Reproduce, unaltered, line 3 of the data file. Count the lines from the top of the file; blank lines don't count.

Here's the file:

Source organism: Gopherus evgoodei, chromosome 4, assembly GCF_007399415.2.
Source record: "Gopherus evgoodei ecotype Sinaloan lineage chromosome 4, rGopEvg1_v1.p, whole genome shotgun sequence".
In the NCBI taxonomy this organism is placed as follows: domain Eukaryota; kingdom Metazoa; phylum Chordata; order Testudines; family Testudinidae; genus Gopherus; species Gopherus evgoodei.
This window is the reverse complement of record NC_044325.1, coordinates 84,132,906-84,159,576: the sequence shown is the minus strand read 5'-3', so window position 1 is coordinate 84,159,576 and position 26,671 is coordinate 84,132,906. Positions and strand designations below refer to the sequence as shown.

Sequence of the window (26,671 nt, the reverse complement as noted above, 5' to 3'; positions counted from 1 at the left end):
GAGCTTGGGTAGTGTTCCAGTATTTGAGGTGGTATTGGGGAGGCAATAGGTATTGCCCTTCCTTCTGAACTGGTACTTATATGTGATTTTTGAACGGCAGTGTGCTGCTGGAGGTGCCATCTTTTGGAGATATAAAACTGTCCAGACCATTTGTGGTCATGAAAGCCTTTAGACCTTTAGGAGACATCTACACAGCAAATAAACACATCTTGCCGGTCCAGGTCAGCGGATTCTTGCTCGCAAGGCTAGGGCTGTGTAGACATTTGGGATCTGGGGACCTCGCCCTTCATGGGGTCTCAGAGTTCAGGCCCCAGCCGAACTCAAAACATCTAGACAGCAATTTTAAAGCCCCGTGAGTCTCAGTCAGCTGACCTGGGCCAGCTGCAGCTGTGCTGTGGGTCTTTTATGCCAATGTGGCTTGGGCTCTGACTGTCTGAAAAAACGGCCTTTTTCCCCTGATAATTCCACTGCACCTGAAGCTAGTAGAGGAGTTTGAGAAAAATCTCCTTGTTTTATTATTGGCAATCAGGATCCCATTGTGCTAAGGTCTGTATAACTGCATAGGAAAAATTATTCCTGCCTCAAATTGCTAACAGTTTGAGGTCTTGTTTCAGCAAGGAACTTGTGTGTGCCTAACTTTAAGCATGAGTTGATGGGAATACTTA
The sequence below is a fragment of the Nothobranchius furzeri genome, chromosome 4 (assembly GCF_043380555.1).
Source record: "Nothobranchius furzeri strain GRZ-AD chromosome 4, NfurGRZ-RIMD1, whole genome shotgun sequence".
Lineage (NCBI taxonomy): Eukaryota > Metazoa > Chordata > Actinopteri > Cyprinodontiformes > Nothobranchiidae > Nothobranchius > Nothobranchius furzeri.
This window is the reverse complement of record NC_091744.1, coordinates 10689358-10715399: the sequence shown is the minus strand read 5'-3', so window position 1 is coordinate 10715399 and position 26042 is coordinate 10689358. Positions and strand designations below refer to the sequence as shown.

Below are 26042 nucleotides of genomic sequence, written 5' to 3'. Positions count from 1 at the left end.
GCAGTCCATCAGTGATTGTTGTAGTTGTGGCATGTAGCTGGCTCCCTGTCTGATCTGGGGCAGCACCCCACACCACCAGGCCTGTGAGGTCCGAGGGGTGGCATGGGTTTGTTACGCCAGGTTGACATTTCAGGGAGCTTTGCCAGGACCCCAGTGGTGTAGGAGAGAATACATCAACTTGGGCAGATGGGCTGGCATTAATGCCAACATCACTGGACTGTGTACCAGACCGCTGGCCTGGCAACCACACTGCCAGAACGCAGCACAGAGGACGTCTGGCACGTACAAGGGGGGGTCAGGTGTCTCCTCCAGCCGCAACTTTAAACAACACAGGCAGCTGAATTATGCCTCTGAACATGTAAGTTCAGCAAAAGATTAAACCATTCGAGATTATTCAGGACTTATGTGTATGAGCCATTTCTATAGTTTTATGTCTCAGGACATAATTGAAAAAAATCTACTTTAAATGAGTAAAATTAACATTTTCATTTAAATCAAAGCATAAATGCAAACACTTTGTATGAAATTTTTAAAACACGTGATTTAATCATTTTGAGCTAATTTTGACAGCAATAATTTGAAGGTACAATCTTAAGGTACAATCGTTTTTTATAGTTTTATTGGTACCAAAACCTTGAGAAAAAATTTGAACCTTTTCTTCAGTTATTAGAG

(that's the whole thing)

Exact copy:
In the NCBI taxonomy this organism is placed as follows: domain Eukaryota; kingdom Metazoa; phylum Chordata; order Testudines; family Testudinidae; genus Gopherus; species Gopherus evgoodei.